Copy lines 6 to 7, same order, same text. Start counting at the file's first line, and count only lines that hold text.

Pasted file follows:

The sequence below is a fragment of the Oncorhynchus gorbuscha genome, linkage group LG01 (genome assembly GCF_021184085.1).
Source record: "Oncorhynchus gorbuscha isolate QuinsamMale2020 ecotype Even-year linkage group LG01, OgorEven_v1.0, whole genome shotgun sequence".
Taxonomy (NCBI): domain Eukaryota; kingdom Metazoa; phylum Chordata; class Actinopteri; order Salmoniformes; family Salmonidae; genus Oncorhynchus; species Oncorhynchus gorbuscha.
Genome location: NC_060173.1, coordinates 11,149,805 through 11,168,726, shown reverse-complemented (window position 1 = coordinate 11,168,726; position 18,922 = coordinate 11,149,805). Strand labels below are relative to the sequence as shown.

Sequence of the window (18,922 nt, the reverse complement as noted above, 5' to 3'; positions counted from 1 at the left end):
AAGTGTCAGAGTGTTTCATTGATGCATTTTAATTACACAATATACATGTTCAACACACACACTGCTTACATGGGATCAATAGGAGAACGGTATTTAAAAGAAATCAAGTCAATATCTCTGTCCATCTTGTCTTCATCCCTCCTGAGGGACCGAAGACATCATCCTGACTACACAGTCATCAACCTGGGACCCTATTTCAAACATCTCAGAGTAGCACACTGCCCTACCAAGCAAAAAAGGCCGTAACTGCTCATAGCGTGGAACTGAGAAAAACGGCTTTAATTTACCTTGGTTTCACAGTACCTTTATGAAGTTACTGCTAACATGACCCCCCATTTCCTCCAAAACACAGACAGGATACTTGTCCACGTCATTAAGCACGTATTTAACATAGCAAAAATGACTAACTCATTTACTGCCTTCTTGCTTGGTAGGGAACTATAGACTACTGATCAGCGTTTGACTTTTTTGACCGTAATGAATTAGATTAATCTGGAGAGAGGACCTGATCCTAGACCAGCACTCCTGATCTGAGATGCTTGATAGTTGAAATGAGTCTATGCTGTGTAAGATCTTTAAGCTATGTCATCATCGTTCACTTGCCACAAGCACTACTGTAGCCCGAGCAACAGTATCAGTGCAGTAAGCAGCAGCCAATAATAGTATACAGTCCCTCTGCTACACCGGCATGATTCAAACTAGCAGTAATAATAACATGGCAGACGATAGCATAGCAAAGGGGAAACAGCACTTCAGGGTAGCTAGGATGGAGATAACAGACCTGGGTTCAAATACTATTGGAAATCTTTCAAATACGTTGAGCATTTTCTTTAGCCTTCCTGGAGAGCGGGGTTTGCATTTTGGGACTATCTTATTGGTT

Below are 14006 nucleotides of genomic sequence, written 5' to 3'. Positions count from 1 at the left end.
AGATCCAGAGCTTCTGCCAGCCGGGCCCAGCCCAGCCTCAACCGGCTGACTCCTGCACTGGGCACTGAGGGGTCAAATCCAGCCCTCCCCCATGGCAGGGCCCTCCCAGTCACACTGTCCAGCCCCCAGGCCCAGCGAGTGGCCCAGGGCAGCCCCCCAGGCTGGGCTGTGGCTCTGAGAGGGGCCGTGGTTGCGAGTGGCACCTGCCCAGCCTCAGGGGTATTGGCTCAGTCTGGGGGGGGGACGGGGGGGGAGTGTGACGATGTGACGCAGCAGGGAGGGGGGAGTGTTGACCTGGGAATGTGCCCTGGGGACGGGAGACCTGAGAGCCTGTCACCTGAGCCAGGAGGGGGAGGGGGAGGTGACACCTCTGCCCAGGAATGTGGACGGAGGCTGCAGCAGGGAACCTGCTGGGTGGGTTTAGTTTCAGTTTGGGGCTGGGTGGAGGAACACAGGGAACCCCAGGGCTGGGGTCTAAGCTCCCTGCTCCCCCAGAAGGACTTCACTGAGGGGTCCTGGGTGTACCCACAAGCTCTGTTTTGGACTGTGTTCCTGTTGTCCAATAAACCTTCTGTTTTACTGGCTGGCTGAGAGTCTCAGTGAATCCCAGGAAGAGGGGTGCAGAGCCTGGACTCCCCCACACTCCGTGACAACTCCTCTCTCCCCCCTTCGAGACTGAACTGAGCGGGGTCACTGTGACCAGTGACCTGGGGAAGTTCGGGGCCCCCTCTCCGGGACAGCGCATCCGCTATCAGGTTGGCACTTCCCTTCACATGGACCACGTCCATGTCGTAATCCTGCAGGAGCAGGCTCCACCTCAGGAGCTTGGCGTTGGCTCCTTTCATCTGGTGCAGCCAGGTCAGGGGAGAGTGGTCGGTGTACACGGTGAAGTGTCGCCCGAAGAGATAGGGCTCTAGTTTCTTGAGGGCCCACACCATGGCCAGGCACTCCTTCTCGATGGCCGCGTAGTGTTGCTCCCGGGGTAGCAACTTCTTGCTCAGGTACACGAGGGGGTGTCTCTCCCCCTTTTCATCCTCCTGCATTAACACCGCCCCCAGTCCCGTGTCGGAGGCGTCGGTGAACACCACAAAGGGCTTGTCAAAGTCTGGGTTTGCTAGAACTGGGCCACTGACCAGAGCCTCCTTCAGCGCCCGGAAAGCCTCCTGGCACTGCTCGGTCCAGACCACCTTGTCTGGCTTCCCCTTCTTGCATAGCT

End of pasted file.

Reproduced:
AAGTGTCAGAGTGTTTCATTGATGCATTTTAATTACACAATATACATGTTCAACACACACACTGCTTACATGGGATCAATAGGAGAACGGTATTTAAAAGAAATCAAGTCAATATCTCTGTCCATCTTGTCTTCATCCCTCCTGAGGGACCGAAGACATCATCCTGACTACACAGTCATCAACCTGGGACCCTATTTCAAACATCTCAGAGTAGCACACTGCCCTACCAAGCAAAAAAGGCCGTAACTGCTCATAGCGTGGAACTGAGAAAAACGGCTTTAATTTACCTTGGTTTCACAGTACCTTTATGAAGTTACTGCTAACATGACCCCCCATTTCCTCCAAAACACAGACAGGATACTTGTCCACGTCATTAAGCACGTATTTAACATAGCAAAAATGACTAACTCATTTACTGCCTTCTTGCTTGGTAGGGAACTATAGACTACTGATCAGCGTTTGACTTTTTTGACCGTAATGAATTAGATTAATCTGGAGAGAGGACCTGATCCTAGACCAGCACTCCTGATCTGAGATGCTTGATAGTTGAAATGAGTCTATGCTGTGTAAGATCTTTAAGCTATGTCATCATCGTTCACTTGCCACAAGCACTACTGTAGCCCGAGCAACAGTATCAGTGCAGTAAGCAGCAGCCAATAATAGTATACAGTCCCTCTGCTACACCGGCATGATTCAAACTAGCAGTAATAATAACATGGCAGACGATAGCATAGCAAAGGGGAAACAGCACTTCAGGGTAGCTAGGATGGAGATAACAGACCTGGGTTCAAATACTATTGGAAATCTTTCAAATACGTTGAGCATTTTCTTTAGCCTTCCTGGAGAGCGGGGTTTGCATTTTGGGACTATCTTATTGGTT

Below are 14006 nucleotides of genomic sequence, written 5' to 3'. Positions count from 1 at the left end.